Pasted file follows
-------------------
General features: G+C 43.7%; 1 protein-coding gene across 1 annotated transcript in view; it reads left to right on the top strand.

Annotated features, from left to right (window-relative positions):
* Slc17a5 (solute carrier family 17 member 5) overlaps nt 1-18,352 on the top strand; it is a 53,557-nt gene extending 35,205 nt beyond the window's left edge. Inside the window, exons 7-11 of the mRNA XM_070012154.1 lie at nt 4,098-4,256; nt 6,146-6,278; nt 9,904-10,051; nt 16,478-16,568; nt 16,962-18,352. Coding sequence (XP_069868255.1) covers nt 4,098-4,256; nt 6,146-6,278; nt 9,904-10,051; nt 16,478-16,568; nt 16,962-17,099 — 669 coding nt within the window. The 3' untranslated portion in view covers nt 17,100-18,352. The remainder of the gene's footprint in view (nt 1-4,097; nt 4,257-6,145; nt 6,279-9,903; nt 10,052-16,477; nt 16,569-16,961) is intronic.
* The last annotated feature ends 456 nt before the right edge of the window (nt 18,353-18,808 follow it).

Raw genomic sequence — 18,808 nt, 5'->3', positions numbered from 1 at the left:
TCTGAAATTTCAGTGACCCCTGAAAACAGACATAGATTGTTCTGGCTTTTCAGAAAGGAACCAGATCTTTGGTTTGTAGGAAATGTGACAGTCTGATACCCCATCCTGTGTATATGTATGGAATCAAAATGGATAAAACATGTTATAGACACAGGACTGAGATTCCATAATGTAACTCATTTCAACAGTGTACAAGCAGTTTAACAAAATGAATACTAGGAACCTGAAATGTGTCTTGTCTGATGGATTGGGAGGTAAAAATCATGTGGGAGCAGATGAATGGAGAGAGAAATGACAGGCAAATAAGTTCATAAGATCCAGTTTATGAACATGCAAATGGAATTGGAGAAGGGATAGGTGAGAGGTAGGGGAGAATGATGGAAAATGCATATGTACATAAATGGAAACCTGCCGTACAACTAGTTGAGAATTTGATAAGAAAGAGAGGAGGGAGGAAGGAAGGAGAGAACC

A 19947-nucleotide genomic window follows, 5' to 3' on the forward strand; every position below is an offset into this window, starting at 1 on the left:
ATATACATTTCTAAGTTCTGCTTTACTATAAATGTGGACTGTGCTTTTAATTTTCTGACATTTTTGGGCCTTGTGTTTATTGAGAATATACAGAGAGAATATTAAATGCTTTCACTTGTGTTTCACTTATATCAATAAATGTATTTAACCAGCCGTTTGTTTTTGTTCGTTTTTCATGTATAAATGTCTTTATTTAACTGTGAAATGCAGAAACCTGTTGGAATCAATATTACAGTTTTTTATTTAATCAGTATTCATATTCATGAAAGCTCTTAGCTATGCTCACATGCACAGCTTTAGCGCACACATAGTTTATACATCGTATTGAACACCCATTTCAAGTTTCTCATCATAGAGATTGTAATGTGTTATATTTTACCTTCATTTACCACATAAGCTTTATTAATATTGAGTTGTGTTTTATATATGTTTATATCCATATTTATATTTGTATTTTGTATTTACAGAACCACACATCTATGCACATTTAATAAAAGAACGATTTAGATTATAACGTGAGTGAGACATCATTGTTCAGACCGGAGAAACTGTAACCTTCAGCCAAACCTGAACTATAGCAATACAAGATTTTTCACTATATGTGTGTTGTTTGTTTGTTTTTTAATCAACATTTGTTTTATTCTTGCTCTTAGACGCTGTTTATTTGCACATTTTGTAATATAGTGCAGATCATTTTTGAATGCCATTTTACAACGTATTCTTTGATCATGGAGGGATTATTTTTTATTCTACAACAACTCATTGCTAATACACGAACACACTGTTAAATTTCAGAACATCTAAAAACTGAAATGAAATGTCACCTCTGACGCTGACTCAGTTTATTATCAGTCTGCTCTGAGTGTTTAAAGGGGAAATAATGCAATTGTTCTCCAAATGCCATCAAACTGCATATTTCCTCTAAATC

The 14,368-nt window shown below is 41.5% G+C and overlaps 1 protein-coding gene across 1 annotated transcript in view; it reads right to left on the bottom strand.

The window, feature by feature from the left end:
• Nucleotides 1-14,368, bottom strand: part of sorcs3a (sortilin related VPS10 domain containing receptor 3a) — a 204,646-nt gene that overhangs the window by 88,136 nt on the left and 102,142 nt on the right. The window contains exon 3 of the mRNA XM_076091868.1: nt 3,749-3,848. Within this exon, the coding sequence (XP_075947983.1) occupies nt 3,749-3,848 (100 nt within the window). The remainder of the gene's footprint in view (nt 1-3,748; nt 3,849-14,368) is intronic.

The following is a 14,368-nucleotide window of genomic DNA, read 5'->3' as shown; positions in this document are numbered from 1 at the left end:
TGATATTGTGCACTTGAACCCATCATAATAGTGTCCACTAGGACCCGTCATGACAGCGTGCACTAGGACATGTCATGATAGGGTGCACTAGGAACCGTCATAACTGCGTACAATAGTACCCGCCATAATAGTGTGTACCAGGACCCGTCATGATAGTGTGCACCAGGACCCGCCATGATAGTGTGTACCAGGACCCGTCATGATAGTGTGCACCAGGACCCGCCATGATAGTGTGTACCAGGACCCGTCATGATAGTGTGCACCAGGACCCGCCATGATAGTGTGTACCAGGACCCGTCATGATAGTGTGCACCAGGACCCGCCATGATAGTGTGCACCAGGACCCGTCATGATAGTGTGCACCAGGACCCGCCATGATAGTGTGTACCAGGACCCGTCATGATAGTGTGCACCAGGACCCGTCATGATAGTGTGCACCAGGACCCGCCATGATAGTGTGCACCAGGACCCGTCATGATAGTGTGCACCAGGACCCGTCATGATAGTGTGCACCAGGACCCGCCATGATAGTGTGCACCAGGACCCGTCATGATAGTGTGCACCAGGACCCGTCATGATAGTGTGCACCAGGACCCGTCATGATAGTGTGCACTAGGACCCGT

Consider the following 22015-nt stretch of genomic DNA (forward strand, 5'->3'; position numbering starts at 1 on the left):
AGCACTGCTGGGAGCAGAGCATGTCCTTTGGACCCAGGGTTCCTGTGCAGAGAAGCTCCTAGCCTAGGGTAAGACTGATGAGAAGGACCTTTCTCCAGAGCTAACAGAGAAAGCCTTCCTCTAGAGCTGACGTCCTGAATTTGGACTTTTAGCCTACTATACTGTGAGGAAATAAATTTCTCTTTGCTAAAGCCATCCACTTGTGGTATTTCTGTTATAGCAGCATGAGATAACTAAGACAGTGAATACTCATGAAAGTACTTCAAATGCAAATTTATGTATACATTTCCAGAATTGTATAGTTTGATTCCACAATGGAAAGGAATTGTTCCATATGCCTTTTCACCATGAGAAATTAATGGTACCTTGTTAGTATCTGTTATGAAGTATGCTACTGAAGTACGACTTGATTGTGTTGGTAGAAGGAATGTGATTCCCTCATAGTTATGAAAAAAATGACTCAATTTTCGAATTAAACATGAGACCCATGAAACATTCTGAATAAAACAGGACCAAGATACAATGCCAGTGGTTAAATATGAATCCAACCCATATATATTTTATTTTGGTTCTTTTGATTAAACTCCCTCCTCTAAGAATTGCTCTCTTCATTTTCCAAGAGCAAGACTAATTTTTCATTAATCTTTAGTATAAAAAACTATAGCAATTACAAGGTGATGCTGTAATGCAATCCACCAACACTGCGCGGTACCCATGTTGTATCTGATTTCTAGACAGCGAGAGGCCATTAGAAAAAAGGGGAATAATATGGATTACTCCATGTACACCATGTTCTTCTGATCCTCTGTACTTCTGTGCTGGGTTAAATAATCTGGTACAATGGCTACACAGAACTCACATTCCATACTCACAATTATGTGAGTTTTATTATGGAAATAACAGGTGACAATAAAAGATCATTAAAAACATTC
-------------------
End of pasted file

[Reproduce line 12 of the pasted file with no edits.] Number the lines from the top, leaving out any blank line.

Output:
The following is a 14,368-nucleotide window of genomic DNA, read 5'->3' as shown; positions in this document are numbered from 1 at the left end: